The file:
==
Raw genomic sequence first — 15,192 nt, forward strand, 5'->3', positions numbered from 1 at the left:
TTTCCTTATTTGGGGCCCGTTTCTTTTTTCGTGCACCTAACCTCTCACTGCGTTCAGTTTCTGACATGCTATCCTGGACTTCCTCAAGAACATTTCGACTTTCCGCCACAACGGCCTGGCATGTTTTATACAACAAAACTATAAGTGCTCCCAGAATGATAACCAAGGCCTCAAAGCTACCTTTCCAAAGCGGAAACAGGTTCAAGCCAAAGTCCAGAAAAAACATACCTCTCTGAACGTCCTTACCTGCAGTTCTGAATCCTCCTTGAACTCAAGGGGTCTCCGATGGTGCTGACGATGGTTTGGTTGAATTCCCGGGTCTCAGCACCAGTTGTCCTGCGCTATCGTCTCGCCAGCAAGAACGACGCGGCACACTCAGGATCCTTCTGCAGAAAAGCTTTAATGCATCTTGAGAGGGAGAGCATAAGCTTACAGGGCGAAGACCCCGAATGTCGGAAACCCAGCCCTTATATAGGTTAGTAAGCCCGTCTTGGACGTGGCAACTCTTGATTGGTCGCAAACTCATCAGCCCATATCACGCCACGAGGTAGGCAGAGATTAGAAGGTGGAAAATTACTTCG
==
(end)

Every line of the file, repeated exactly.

Raw genomic sequence first — 15,192 nt, forward strand, 5'->3', positions numbered from 1 at the left:
TTTCCTTATTTGGGGCCCGTTTCTTTTTTCGTGCACCTAACCTCTCACTGCGTTCAGTTTCTGACATGCTATCCTGGACTTCCTCAAGAACATTTCGACTTTCCGCCACAACGGCCTGGCATGTTTTATACAACAAAACTATAAGTGCTCCCAGAATGATAACCAAGGCCTCAAAGCTACCTTTCCAAAGCGGAAACAGGTTCAAGCCAAAGTCCAGAAAAAACATACCTCTCTGAACGTCCTTACCTGCAGTTCTGAATCCTCCTTGAACTCAAGGGGTCTCCGATGGTGCTGACGATGGTTTGGTTGAATTCCCGGGTCTCAGCACCAGTTGTCCTGCGCTATCGTCTCGCCAGCAAGAACGACGCGGCACACTCAGGATCCTTCTGCAGAAAAGCTTTAATGCATCTTGAGAGGGAGAGCATAAGCTTACAGGGCGAAGACCCCGAATGTCGGAAACCCAGCCCTTATATAGGTTAGTAAGCCCGTCTTGGACGTGGCAACTCTTGATTGGTCGCAAACTCATCAGCCCATATCACGCCACGAGGTAGGCAGAGATTAGAAGGTGGAAAATTACTTCG